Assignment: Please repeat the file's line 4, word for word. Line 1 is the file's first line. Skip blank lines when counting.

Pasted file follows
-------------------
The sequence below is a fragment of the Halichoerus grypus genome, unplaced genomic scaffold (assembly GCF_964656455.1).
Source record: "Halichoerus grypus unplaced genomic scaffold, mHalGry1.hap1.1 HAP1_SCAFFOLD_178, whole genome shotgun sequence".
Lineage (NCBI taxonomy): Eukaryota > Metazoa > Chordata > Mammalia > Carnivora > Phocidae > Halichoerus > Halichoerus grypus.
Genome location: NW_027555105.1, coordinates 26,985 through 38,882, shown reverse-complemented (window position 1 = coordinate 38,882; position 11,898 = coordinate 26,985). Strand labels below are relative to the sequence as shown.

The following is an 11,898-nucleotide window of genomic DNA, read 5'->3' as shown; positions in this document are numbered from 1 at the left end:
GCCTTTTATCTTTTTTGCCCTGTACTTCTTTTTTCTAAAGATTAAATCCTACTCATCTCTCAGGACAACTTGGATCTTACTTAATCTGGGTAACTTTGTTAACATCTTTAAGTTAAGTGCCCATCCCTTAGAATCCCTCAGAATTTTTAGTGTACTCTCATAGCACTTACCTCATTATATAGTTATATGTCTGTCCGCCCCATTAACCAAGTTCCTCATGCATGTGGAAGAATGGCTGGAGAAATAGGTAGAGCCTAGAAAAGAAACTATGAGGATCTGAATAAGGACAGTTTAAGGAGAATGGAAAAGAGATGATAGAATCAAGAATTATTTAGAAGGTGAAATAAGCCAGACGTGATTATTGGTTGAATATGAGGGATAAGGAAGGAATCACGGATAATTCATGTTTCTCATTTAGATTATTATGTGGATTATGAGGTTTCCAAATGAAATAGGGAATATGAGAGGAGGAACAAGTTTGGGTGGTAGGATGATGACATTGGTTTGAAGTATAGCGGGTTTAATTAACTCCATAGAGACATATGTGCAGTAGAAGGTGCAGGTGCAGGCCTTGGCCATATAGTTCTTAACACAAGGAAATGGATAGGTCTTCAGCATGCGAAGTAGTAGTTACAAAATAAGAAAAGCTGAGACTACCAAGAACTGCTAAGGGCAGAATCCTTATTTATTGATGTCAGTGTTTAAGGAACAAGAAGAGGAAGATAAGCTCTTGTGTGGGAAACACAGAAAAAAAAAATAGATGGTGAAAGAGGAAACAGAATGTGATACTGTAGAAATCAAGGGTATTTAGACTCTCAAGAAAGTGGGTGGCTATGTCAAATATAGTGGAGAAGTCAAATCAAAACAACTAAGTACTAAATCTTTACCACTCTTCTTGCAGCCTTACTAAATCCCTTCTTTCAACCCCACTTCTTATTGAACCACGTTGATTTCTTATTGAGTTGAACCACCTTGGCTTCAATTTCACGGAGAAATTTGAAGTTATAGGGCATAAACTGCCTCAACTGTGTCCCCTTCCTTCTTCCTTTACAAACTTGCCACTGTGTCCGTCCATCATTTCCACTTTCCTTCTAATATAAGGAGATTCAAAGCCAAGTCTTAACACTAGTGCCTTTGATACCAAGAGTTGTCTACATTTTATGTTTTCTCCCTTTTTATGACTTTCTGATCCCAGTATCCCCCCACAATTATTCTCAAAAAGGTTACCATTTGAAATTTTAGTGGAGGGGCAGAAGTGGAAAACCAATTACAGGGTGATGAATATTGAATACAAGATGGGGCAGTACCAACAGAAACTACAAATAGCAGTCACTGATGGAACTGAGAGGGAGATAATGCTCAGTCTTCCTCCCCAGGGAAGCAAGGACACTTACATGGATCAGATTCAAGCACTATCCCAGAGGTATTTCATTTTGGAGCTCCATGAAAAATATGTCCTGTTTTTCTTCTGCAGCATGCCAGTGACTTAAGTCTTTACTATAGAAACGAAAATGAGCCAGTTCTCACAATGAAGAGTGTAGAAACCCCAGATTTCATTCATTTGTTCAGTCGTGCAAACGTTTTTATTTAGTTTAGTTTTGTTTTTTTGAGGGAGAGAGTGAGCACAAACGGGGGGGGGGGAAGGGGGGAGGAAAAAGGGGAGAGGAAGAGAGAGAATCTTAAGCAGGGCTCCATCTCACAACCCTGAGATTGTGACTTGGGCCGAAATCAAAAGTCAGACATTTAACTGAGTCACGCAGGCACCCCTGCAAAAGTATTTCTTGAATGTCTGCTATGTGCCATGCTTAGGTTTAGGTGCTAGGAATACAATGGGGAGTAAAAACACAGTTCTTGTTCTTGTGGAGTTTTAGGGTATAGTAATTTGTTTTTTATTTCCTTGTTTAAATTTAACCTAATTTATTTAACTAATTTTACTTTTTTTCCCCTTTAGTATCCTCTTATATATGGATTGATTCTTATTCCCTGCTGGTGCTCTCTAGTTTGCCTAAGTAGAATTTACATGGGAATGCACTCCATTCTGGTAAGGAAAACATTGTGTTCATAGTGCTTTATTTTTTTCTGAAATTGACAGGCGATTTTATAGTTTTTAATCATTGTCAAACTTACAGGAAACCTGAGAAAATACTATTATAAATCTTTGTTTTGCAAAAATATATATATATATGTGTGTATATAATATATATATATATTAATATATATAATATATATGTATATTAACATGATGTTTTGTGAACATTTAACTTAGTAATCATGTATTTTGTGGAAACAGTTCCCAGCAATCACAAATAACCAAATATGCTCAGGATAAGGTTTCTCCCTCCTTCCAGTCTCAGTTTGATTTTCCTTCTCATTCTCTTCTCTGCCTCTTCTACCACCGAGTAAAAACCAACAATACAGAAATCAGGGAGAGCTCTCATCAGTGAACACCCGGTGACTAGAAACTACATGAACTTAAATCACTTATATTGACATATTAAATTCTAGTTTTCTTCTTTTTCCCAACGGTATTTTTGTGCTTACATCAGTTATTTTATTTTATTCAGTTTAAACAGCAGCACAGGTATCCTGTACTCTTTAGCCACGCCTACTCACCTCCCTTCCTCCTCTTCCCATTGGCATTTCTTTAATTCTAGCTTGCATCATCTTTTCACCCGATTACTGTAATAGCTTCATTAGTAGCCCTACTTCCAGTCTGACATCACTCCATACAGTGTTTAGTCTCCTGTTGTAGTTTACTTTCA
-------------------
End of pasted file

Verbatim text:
Genome location: NW_027555105.1, coordinates 26,985 through 38,882, shown reverse-complemented (window position 1 = coordinate 38,882; position 11,898 = coordinate 26,985). Strand labels below are relative to the sequence as shown.